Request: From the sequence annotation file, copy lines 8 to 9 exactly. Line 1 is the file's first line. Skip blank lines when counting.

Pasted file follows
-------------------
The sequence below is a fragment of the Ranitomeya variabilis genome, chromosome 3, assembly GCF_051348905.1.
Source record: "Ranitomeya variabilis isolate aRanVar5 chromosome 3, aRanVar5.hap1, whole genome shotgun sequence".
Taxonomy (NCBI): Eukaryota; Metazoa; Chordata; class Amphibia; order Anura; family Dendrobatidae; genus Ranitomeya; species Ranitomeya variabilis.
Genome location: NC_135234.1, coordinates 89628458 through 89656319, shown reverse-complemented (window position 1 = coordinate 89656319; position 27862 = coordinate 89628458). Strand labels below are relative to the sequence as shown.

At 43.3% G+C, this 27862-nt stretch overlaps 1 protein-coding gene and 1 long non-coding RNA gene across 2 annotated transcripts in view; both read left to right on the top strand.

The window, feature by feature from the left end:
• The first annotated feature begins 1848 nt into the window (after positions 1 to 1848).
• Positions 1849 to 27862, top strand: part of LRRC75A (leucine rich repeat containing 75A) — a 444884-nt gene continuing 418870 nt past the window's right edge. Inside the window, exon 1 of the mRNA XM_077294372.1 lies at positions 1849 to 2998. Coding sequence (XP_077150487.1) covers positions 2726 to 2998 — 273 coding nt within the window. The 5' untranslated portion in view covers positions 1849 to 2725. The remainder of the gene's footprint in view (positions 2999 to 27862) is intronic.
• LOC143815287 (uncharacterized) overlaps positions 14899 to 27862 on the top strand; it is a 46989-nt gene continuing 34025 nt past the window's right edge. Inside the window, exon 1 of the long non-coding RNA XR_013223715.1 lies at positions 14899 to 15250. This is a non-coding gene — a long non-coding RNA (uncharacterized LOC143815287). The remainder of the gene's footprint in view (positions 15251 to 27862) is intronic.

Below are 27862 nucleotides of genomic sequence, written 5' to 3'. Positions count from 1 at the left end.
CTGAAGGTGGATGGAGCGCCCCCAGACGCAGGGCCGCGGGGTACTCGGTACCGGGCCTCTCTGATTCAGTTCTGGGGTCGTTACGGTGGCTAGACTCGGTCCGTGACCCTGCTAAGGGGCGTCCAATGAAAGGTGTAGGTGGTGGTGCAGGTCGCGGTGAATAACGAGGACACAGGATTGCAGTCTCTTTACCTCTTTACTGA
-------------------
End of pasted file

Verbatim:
• Positions 1849 to 27862, top strand: part of LRRC75A (leucine rich repeat containing 75A) — a 444884-nt gene continuing 418870 nt past the window's right edge. Inside the window, exon 1 of the mRNA XM_077294372.1 lies at positions 1849 to 2998. Coding sequence (XP_077150487.1) covers positions 2726 to 2998 — 273 coding nt within the window. The 5' untranslated portion in view covers positions 1849 to 2725. The remainder of the gene's footprint in view (positions 2999 to 27862) is intronic.
• LOC143815287 (uncharacterized) overlaps positions 14899 to 27862 on the top strand; it is a 46989-nt gene continuing 34025 nt past the window's right edge. Inside the window, exon 1 of the long non-coding RNA XR_013223715.1 lies at positions 14899 to 15250. This is a non-coding gene — a long non-coding RNA (uncharacterized LOC143815287). The remainder of the gene's footprint in view (positions 15251 to 27862) is intronic.